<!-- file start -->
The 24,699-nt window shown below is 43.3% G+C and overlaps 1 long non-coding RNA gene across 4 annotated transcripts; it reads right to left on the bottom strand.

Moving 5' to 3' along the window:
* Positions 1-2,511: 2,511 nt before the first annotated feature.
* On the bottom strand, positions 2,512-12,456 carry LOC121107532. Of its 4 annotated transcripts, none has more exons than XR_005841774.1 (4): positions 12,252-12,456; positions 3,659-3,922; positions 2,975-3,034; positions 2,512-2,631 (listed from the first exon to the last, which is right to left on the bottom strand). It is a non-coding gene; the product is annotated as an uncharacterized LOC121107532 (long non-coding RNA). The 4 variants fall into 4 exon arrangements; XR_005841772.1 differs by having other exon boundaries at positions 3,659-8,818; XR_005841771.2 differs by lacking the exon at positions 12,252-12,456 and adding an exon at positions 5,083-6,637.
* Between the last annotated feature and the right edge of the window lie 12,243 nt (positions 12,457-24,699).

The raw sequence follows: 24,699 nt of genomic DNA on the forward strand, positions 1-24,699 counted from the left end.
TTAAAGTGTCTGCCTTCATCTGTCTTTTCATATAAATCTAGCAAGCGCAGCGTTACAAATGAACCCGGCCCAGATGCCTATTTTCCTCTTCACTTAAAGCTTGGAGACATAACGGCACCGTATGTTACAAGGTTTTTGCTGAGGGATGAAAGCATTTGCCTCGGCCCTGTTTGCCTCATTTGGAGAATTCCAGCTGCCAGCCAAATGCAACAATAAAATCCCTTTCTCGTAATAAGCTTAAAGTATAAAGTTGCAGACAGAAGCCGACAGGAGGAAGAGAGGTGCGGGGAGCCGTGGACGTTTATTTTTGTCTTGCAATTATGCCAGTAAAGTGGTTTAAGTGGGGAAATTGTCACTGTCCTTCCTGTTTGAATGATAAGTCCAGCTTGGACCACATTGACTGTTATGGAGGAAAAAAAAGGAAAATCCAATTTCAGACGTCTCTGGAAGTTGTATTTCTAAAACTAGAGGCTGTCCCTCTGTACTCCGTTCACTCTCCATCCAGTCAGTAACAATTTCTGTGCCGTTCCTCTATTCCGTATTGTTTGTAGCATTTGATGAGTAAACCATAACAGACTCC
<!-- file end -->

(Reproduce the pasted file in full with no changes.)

The 24,699-nt window shown below is 43.3% G+C and overlaps 1 long non-coding RNA gene across 4 annotated transcripts; it reads right to left on the bottom strand.

Moving 5' to 3' along the window:
* Positions 1-2,511: 2,511 nt before the first annotated feature.
* On the bottom strand, positions 2,512-12,456 carry LOC121107532. Of its 4 annotated transcripts, none has more exons than XR_005841774.1 (4): positions 12,252-12,456; positions 3,659-3,922; positions 2,975-3,034; positions 2,512-2,631 (listed from the first exon to the last, which is right to left on the bottom strand). It is a non-coding gene; the product is annotated as an uncharacterized LOC121107532 (long non-coding RNA). The 4 variants fall into 4 exon arrangements; XR_005841772.1 differs by having other exon boundaries at positions 3,659-8,818; XR_005841771.2 differs by lacking the exon at positions 12,252-12,456 and adding an exon at positions 5,083-6,637.
* Between the last annotated feature and the right edge of the window lie 12,243 nt (positions 12,457-24,699).

The raw sequence follows: 24,699 nt of genomic DNA on the forward strand, positions 1-24,699 counted from the left end.
TTAAAGTGTCTGCCTTCATCTGTCTTTTCATATAAATCTAGCAAGCGCAGCGTTACAAATGAACCCGGCCCAGATGCCTATTTTCCTCTTCACTTAAAGCTTGGAGACATAACGGCACCGTATGTTACAAGGTTTTTGCTGAGGGATGAAAGCATTTGCCTCGGCCCTGTTTGCCTCATTTGGAGAATTCCAGCTGCCAGCCAAATGCAACAATAAAATCCCTTTCTCGTAATAAGCTTAAAGTATAAAGTTGCAGACAGAAGCCGACAGGAGGAAGAGAGGTGCGGGGAGCCGTGGACGTTTATTTTTGTCTTGCAATTATGCCAGTAAAGTGGTTTAAGTGGGGAAATTGTCACTGTCCTTCCTGTTTGAATGATAAGTCCAGCTTGGACCACATTGACTGTTATGGAGGAAAAAAAAGGAAAATCCAATTTCAGACGTCTCTGGAAGTTGTATTTCTAAAACTAGAGGCTGTCCCTCTGTACTCCGTTCACTCTCCATCCAGTCAGTAACAATTTCTGTGCCGTTCCTCTATTCCGTATTGTTTGTAGCATTTGATGAGTAAACCATAACAGACTCC